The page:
Progress Update 2

Hello again!  Last week I fell down the stairs and badly bruised my forearm (I thought it was broken for awhile); therefore, there was no blog post.

This week it is time to write another progress update.  A lot has happened since the last time I wrote one of these.  First and foremost, I have set a shoot-date for the release of my first book and have begun taking steps in that direction.  I have come up with a working publishing-plan and am in the process of finding a professional editor.  I will discuss this more as I hammer out the details in the coming months.

Secondly, I have joined the Critters Workshop critique group (www.critters.org).  It is an online workshop in the genres of fantasy, science fiction, and horror, and I have found it to be a great resource.  Basically, it’s a large community of writers who both give and receive support.  Critters has even devised a way for members to get their whole novel read and critiqued without posting the manuscript online.  Despite its name, the Critters Workshop is full of passionate writers who give thorough and helpful feedback.  😉

I would really recommend joining a critique group for your genre.  Even if you don’t have anything ready to submit yet, joining a group is a great way of investing in the writing world and potentially making some valuable connections.  And if you want to avoid paying for a professional structural edit, this is definitely a must.

That’s all I have for now.  I promise I’ll go into elaborate detail about my publishing-plan when the time is right.

Be sure to tell me about your experience with critique groups in the comments below.  I’d love to hear.

And last but not least, have a great Olympic Opening Ceremony Day!

Happy Writing!

-Courtney

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Brainstorming a Book

Brainstorming a Book

In this post, I’m going to discuss the process I go through before ever putting a pen to paper (or fingers to a keyboard).  Part of this pre-writing process I go through includes determining Story Concept and Premise.  So if you would like the complete picture of my process, be sure to check out my posts on both of those topics.  You can find them at the links below.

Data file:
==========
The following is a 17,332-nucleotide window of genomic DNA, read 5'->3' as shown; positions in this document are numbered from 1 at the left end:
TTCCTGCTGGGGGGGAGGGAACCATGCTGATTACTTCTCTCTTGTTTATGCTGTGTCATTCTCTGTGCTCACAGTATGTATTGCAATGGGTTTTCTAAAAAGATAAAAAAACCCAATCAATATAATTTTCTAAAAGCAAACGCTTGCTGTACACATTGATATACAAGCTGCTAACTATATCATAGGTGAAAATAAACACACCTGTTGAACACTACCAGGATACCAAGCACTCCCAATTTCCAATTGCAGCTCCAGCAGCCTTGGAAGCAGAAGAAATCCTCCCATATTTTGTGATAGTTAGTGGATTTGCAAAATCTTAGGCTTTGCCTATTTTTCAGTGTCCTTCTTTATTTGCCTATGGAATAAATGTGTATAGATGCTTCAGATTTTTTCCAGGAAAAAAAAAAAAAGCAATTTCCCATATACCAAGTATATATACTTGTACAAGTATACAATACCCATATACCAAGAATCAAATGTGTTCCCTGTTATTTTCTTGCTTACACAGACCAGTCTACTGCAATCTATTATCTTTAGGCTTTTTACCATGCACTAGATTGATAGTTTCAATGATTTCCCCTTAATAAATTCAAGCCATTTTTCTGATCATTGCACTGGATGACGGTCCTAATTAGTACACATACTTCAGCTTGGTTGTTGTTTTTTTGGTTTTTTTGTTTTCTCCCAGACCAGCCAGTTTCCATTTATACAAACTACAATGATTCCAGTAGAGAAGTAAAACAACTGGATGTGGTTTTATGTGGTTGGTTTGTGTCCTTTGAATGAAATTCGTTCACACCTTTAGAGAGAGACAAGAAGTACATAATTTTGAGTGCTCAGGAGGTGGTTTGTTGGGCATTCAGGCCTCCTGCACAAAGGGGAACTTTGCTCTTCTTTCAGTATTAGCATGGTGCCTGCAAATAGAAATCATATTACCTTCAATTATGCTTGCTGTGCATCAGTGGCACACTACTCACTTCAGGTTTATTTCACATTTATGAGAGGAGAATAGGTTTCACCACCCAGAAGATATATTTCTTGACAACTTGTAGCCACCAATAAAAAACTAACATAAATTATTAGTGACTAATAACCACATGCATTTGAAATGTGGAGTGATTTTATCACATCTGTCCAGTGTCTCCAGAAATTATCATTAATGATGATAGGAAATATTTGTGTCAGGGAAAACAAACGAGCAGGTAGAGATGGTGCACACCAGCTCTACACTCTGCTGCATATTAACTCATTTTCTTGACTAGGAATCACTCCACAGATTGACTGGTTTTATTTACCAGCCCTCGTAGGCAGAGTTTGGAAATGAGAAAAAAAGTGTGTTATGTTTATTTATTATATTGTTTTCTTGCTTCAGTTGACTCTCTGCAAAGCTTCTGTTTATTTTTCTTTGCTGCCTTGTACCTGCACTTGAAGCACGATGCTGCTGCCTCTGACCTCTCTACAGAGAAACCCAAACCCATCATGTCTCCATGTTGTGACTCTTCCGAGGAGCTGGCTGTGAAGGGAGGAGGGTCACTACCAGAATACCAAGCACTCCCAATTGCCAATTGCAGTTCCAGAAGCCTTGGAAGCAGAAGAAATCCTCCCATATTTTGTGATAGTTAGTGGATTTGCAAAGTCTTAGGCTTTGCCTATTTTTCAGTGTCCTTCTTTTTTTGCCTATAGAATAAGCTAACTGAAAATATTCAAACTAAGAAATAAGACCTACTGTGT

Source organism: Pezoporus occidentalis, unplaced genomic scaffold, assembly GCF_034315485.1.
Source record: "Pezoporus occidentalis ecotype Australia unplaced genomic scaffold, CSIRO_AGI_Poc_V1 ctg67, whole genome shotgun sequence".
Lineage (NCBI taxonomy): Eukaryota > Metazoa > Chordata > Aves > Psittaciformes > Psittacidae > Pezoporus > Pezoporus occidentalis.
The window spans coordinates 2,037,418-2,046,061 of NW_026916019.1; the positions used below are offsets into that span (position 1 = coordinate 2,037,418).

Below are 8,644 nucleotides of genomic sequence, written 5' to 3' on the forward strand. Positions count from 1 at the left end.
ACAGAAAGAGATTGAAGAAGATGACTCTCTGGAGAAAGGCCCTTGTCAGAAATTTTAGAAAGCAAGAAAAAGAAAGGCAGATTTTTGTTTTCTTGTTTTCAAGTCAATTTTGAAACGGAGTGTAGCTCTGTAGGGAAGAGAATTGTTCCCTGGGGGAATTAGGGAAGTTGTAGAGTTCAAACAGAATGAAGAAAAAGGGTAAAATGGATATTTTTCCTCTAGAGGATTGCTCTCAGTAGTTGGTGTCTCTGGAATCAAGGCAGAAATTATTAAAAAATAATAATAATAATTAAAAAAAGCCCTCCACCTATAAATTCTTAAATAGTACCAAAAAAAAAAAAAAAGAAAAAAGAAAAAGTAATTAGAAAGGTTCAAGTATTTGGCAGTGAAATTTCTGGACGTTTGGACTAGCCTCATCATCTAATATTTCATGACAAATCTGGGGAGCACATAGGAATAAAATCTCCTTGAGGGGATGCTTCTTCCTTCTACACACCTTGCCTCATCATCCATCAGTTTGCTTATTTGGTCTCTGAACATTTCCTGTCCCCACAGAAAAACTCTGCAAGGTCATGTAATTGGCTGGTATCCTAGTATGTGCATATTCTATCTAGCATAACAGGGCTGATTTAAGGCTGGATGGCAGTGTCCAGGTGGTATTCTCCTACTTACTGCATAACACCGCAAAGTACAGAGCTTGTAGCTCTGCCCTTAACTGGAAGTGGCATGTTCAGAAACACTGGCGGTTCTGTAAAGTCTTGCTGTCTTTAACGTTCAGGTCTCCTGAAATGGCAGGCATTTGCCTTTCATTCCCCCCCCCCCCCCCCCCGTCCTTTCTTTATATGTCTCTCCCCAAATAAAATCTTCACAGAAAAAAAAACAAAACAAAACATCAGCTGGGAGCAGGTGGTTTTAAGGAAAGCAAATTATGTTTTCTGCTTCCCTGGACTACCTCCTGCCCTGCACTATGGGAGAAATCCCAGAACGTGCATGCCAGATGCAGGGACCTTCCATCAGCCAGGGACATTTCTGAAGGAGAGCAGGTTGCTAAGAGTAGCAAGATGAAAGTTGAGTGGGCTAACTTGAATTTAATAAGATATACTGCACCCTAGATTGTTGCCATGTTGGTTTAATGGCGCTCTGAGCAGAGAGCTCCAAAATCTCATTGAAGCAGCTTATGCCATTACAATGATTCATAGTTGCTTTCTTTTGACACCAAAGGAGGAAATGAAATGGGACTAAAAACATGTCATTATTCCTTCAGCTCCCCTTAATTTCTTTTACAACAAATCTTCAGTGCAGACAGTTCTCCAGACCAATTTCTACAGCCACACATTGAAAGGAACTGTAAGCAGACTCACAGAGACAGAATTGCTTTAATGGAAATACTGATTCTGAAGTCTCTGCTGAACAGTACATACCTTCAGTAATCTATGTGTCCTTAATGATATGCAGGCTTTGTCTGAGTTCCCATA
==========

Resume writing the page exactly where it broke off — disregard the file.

Story Concept: https://hineswriter.wordpress.com/2016/05/13/story-concept-what-is-it-and-why-is-it-important/

Story Premise: https://hineswriter.wordpress.com/2016/06/17/story-premise-what-is-it-and-why-does-it-demand-its-own-writing-classification/

I thought my Pre-Story Structure series was going to end with Story Premise, but I think this post will make a nice addition.  I was planning to write about story beginnings this week, but it just didn’t feel right without laying out my pre-writing process in a little more detail.

So, with that said, let’s get into it.  The first thing I do is think up an idea for the plot that sparks my inspiration candle.  I’m not going to go into detail about how I come up with the ideas, usually they just come to me out of the blue.

Once I get the idea, however basic or general, I will spend time working out the details.  For instance, if I get the idea to write a book about a colony of people the size of ants, I’ll ask questions such as: Where do they live?  Why are they so small?  Do they like being so small?  Could the goal of the book be the people endeavoring to find a way back to their normal size?  And so on.

I strive to plan enough plot details to keep my book from blowing in every direction based on my mood, to keep it anchored to some form of structure.  What I don’t want, however, is to stifle my creative freedom while writing.  In order to achieve this balance, I use a checklist.  This keeps me from planning to much or planning too little.

So, before I begin writing my book, I decide my main character’s goal, conflict, stakes, climax, result, and resolution.  This is my checklist.  Now I believe it’s also a good idea to plan some details regarding the setting, other characters, and so forth, but this is the only checklist I hold myself to rigidly.  At least before I begin to write.